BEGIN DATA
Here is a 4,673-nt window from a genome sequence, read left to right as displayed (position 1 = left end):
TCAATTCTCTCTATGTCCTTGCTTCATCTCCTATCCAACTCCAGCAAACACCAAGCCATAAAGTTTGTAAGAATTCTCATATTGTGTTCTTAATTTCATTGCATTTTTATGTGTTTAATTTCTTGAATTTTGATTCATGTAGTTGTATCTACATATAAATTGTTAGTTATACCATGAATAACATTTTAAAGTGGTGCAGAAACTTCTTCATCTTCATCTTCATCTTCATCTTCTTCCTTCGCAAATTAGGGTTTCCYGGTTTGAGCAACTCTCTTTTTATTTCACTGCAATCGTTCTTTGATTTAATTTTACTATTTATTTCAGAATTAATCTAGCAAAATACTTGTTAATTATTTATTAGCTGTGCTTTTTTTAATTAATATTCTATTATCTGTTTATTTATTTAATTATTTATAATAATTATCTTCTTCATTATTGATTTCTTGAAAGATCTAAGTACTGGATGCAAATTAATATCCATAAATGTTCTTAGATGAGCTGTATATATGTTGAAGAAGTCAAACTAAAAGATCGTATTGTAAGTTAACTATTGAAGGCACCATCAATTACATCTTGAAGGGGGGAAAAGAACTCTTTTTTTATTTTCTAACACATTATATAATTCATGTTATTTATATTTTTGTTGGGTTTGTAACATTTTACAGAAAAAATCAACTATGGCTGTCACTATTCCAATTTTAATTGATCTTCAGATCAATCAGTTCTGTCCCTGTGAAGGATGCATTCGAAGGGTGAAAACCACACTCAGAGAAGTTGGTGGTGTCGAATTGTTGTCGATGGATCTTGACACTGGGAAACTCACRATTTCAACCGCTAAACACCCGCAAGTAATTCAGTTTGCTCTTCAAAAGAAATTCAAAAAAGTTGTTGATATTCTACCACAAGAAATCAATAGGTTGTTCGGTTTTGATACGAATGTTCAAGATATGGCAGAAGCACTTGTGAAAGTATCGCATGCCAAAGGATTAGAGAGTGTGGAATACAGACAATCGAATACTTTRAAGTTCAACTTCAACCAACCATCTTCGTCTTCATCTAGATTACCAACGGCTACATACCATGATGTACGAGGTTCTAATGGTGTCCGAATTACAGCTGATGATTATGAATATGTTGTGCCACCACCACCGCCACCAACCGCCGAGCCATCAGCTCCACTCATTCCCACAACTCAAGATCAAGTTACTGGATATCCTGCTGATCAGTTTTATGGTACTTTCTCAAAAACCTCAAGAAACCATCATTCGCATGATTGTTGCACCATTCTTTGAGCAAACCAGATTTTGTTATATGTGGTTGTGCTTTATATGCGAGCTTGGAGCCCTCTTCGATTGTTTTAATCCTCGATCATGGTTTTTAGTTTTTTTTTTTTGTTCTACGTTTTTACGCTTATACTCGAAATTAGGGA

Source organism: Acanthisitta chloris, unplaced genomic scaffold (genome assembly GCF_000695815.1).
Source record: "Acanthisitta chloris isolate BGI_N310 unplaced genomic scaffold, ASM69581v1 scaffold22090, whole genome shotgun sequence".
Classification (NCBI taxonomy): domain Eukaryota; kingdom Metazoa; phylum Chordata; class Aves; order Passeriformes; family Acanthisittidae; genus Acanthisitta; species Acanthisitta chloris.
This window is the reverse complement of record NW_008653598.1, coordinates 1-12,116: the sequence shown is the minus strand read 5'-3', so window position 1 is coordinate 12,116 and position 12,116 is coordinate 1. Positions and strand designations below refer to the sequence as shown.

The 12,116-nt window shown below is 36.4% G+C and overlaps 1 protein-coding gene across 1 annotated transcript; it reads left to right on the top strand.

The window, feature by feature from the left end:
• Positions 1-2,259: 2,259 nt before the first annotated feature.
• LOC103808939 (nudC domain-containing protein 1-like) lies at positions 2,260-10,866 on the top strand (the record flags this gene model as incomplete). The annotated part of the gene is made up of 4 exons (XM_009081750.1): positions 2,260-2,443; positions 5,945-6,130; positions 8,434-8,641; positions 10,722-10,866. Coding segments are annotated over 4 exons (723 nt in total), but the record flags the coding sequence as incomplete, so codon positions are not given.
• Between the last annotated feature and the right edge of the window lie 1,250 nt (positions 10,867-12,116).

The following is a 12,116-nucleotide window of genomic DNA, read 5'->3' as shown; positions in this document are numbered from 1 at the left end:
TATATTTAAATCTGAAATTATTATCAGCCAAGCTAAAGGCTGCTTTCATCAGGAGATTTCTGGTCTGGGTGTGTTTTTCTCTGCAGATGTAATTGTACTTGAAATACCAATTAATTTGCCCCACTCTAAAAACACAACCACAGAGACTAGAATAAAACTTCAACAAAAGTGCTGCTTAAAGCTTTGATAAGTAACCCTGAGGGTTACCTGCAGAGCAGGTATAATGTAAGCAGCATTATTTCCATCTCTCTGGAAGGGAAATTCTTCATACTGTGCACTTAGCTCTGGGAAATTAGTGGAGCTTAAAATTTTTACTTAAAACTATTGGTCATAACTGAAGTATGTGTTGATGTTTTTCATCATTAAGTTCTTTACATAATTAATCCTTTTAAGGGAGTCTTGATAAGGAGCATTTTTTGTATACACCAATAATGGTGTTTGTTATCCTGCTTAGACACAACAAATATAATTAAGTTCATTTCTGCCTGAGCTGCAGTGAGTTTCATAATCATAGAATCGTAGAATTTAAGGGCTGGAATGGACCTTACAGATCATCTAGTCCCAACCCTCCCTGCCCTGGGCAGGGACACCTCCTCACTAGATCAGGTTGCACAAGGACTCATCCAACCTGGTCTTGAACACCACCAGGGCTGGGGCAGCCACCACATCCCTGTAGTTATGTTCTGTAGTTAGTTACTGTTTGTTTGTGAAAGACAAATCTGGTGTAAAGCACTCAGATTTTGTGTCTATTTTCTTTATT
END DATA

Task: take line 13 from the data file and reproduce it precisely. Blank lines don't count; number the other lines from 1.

TATATTTAAATCTGAAATTATTATCAGCCAAGCTAAAGGCTGCTTTCATCAGGAGATTTCTGGTCTGGGTGTGTTTTTCTCTGCAGATGTAATTGTACTTGAAATACCAATTAATTTGCCCCACTCTAAAAACACAACCACAGAGACTAGAATAAAACTTCAACAAAAGTGCTGCTTAAAGCTTTGATAAGTAACCCTGAGGGTTACCTGCAGAGCAGGTATAATGTAAGCAGCATTATTTCCATCTCTCTGGAAGGGAAATTCTTCATACTGTGCACTTAGCTCTGGGAAATTAGTGGAGCTTAAAATTTTTACTTAAAACTATTGGTCATAACTGAAGTATGTGTTGATGTTTTTCATCATTAAGTTCTTTACATAATTAATCCTTTTAAGGGAGTCTTGATAAGGAGCATTTTTTGTATACACCAATAATGGTGTTTGTTATCCTGCTTAGACACAACAAATATAATTAAGTTCATTTCTGCCTGAGCTGCAGTGAGTTTCATAATCATAGAATCGTAGAATTTAAGGGCTGGAATGGACCTTACAGATCATCTAGTCCCAACCCTCCCTGCCCTGGGCAGGGACACCTCCTCACTAGATCAGGTTGCACAAGGACTCATCCAACCTGGTCTTGAACACCACCAGGGCTGGGGCAGCCACCACATCCCTGTAGTTATGTTCTGTAGTTAGTTACTGTTTGTTTGTGAAAGACAAATCTGGTGTAAAGCACTCAGATTTTGTGTCTATTTTCTTTATT